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3 methods for persona research for social media marketers

Persona research involves doing research in order to build a buyer persona. Persona research is an important part of a successful marketing strategy.

This is because building an archetypal customer or client helps you to define the audience you are targeting your products/services to. Personas serve as an inspiration for creating valuable content that not only resonates with your target customers, but also brings them closer to your brand, products or services.

Persona research also helps businesses to identify the best way to introduce new products/services to their online campaigns, in a way that attracts and delights the target customer. In a nutshell, persona research helps you to define your target audience, and also helps you to understand how to speak to and reach that audience.

But how do you actually conduct persona research? There are three main ways of creating personas:

  • Proto personas: These are not actually based on research and simply align the marketing team’s assumptions on the audience. Assumptions are inevitable – whether you are trying to advertise a service or product, or establish a brand online – on who your audience is or who you want your audience to be. Proto personas are not very accurate as they do not include research, but they are a good starting point for marketing teams that would not otherwise engage in any kind of persona research at all.
  • Qualitative personas: These are based on qualitative research of the audience, such as interviews, field studies and surveys. Qualitative research is the most popular method of persona research because it is the most cost-effective and does not require extensive training or specific tools. The audience can be reached directly and indirectly. For example, companies can engage with their potential customers through polls and surveys on social media (i.e. directly), or by gathering feedback and comments on a specific product through social media (i.e. indirectly).
  • Statistical personas: These involve initial qualitative research by using a survey tool that gathers a large sample size, with personas emerging from subsequent statistical analysis. This way of creating a persona is the most accurate, as it is based on data. However, it may not be accessible for every marketing team, since it may be beyond some teams’ budget (the tools can be expensive) and the tools might require training or specialised employees who are able to analyse and draw conclusions from statistical data.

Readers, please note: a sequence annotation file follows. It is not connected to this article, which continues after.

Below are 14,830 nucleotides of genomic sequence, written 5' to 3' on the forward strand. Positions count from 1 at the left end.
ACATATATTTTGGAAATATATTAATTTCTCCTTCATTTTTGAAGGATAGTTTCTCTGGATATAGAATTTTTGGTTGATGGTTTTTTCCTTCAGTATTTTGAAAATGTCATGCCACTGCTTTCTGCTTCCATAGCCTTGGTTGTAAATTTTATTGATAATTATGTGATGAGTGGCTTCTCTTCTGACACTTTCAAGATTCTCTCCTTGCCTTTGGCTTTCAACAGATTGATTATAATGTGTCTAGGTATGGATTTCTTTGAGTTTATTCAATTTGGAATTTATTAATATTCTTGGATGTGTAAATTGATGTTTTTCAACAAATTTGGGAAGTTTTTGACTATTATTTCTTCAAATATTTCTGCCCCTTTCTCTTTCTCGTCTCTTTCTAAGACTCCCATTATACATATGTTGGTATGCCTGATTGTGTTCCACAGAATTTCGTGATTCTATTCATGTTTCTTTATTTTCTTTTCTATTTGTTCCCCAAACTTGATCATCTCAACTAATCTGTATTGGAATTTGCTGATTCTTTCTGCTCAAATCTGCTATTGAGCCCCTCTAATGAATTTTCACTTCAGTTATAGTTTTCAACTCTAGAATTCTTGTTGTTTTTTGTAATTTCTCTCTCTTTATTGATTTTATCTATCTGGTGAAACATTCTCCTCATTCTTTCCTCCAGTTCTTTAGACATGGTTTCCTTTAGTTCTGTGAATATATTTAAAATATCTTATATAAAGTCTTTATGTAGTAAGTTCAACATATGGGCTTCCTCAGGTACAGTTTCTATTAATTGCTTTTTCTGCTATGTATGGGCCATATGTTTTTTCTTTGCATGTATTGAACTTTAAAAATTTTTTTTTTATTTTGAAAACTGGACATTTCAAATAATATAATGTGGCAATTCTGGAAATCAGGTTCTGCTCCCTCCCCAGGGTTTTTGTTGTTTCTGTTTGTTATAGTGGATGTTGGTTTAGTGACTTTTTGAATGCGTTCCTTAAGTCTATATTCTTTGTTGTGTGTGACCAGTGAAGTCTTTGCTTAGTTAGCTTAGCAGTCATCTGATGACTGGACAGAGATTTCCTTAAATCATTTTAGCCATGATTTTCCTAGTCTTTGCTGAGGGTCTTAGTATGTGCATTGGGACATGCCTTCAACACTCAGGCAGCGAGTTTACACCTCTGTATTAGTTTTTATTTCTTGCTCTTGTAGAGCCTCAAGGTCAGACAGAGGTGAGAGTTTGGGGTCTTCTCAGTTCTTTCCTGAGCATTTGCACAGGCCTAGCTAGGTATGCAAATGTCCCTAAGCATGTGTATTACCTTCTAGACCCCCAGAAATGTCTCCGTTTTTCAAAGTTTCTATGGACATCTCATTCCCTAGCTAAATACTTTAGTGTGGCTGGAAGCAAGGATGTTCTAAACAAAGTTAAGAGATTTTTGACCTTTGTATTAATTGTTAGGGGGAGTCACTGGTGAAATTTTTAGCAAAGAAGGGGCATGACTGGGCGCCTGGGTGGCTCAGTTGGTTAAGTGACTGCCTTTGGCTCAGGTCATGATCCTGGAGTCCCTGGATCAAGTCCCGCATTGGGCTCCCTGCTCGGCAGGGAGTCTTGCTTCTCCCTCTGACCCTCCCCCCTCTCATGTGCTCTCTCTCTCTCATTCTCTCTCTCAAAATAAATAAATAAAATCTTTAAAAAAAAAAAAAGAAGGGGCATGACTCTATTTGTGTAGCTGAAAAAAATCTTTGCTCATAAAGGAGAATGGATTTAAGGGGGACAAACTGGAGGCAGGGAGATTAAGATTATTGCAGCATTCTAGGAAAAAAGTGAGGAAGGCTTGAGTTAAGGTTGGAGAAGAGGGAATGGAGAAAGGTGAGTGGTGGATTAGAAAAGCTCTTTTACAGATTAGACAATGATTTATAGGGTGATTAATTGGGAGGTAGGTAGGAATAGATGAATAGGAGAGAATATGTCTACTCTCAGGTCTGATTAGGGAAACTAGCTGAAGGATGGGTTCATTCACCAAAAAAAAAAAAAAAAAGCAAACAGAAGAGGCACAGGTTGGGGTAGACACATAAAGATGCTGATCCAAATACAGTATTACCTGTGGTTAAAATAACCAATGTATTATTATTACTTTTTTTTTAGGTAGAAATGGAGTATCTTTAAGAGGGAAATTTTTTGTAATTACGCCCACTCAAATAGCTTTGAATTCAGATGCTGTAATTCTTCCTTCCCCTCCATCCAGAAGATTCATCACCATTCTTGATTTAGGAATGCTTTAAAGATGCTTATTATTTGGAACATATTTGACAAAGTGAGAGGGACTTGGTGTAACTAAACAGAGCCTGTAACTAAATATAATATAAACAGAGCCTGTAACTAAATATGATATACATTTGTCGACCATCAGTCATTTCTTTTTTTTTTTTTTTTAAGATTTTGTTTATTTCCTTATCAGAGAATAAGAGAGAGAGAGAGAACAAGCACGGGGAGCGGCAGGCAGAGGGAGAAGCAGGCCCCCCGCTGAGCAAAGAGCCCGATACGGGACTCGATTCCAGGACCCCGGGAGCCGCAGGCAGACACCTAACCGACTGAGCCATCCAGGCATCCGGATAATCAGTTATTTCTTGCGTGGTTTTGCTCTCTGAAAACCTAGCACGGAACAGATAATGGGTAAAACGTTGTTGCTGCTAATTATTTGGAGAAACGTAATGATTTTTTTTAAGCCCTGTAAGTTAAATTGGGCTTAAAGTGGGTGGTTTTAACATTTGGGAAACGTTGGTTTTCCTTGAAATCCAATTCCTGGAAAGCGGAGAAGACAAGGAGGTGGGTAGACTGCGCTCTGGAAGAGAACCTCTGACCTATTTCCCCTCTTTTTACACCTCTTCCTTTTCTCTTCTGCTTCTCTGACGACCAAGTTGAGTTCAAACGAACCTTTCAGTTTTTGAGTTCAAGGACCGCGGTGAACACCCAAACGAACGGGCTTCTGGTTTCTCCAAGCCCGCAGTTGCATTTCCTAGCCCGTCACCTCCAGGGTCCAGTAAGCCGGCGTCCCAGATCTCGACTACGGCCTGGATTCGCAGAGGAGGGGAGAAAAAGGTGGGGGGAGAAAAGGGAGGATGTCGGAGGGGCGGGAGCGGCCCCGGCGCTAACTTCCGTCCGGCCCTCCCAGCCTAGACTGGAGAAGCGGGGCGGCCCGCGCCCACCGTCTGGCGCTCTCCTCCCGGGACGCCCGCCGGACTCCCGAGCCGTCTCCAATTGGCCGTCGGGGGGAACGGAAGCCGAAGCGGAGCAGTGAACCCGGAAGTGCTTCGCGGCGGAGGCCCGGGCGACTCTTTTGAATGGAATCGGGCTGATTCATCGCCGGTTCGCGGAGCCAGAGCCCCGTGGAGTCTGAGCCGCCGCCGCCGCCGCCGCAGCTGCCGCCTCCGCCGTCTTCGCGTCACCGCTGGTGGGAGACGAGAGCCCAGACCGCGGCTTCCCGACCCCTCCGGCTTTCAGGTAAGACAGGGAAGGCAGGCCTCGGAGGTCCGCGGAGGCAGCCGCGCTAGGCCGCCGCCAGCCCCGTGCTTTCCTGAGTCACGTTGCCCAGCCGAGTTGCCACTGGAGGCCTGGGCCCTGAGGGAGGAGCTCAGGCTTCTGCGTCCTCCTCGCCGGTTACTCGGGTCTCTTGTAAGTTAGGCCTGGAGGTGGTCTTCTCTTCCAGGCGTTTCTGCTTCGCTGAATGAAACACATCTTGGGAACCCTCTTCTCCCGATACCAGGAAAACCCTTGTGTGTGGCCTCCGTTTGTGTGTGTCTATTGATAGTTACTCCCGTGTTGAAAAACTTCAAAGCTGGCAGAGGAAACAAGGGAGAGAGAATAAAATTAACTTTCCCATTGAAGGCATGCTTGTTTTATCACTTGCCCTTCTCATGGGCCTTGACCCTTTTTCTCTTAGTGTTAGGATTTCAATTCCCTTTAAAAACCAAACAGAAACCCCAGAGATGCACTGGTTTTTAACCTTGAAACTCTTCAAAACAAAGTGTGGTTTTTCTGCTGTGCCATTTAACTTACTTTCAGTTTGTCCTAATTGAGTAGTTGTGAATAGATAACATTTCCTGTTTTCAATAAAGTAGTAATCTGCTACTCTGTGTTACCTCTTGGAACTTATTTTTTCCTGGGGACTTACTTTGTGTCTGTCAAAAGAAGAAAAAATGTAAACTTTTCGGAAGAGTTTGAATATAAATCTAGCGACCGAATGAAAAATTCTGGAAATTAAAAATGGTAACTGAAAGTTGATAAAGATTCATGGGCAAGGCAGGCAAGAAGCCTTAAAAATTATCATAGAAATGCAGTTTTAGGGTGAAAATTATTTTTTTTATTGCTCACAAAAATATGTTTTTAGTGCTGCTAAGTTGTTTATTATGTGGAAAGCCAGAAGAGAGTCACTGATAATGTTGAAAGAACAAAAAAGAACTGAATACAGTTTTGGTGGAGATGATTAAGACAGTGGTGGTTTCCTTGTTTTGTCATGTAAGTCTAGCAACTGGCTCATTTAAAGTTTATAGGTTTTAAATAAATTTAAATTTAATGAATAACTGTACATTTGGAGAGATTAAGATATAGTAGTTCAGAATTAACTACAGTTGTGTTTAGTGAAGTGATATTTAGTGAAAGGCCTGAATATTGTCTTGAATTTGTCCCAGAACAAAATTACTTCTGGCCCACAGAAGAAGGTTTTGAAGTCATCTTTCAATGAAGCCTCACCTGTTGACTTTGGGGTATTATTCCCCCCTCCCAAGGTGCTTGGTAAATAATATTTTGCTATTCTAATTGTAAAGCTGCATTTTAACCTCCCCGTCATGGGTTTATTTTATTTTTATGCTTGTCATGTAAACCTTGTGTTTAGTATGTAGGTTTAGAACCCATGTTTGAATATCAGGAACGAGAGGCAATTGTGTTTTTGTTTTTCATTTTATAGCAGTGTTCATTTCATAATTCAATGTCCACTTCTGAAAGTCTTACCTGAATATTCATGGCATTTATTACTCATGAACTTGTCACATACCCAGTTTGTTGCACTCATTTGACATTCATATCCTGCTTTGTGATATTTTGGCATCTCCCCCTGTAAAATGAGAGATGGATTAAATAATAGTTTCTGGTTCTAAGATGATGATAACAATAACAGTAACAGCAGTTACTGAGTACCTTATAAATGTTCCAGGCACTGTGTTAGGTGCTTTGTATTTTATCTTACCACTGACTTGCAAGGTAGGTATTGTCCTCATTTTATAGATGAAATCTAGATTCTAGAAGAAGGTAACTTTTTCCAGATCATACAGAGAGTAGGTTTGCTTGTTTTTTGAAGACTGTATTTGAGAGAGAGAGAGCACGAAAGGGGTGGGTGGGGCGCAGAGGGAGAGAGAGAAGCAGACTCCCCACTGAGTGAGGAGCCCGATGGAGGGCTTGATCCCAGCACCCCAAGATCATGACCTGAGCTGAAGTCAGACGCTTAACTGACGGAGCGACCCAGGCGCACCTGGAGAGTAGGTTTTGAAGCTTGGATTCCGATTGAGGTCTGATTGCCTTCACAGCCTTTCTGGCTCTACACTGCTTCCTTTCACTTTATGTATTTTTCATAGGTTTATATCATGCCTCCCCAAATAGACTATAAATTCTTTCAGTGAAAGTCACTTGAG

The last step is gathering all the research findings and looking for any common characteristics between all the profiles you have gathered. This could be gender, age or the types of accounts that they follow (e.g. if you have 20 different profiles that all follow cooking accounts, then you can safely assume that they are interested in cooking, and that is something you can include for this persona).

Essentially, a persona is just an amalgamation of all these different profiles that you find. You look at all the profiles that you collect, find the common characteristics, and then build the personas from there. It is important to realise that whilst there is a fictionalisation process whereby you merge all the profiles you found into one persona, the people that this persona is based on are real people, so you are talking about real needs and real interests.

Want to learn more?

I hope this blog post has been a useful introduction to the topic of persona research. For more in-depth information and advice, read my full-length guide here! From reading this guide, you will learn:

  • what persona research is
  • why persona research is important
  • how to do persona research
  • how to incorporate the findings of persona research into your social media marketing strategy
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Francesca Masciullo

Social Media Executive at Webcertain
Francesca joined Webcertain in November 2021 to gain more experience with social media and market-related research and practices. She helps a variety of clients to carry out market intelligence reports, as well as to create and run online campaigns across their chosen online platforms. She holds a Master’s degree in Research in Comparative Literature and Women’s Studies from the University of Strathclyde, which was funded by the Arts and Humanities Research Council of Scotland as part of their Interdisciplinary Excellence Award. Originally from Italy, Francesca now lives in Scotland.

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